) -- Reflecting the growing influence of Brazil, China and India on the global economy, the G-20 group of nations will replace the G-8 as the permanent council for international economic cooperation, according to several G-20 officials and the White House.
The G-8 will still meet on such things as national security issues that impact the most-developed economies, but the role of the board of directors for the global economy will be taken over by the larger G-20. That group includes the emerging economies of China, Brazil and India, as well as other industrialized nations.
"This decision brings to the table the countries needed to build a stronger, more balanced global economy, reform the financial system, and lift the lives of the poorest," a White House fact sheet said, the
reports, adding that President Barack Obama initiated the move.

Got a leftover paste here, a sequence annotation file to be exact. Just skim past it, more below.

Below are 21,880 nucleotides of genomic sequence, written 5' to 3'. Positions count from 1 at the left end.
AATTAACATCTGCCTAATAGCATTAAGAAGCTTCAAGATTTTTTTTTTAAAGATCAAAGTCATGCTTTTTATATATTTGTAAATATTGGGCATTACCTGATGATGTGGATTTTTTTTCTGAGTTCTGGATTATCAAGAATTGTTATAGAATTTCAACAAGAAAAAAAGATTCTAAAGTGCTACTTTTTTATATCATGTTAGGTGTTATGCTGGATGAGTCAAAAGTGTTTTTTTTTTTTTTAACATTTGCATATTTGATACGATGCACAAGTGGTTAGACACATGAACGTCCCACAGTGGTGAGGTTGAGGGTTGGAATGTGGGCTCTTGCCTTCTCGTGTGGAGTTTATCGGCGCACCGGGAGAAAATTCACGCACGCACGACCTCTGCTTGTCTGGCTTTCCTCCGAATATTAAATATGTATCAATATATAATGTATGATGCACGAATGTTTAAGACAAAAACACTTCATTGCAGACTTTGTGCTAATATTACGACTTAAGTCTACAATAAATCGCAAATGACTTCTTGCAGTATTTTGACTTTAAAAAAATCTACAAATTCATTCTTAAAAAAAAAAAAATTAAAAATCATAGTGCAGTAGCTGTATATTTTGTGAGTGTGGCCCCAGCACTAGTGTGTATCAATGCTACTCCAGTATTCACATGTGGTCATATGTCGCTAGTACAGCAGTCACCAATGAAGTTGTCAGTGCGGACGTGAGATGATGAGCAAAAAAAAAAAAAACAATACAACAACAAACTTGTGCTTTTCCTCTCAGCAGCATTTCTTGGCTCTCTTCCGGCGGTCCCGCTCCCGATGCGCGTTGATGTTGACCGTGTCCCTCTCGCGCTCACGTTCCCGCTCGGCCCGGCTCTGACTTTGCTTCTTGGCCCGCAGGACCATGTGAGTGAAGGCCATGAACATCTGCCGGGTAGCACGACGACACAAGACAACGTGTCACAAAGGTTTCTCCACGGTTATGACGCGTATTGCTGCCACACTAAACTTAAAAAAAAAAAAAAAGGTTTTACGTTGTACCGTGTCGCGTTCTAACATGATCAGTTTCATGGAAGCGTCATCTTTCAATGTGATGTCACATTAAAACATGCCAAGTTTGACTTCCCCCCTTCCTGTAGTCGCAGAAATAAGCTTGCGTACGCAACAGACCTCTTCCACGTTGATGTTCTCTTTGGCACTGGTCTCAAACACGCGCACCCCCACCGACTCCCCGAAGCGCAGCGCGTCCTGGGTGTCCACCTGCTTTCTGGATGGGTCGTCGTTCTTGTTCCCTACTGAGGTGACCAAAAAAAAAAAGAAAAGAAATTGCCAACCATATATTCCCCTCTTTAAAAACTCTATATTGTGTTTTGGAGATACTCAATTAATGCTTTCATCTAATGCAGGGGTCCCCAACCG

Under a G-20 proposal, the world would reduce its reliance on U.S. consumers, according to the
Wall Street Journal
. The Chinese would boost domestic demand, the U.S. would trim its borrowing from overseas, and the Europeans would encourage investment, said some G-20 officials involved in the talks, the
The agreement is expected to be signed by G-20 leaders on Friday.
U.S. Treasury Secretary Timothy Geithner, meanwhile, said the G-20 had reached a consensus on the "basic outline" of a proposal to limit bankers' compensation by the end of this year, the
reports. Geithner said it would involve setting separate standards in each of the countries and would be overseen by the Financial Stability Board, an international group of central bankers and regulators.
-- Reported by Joseph Woelfel in New York
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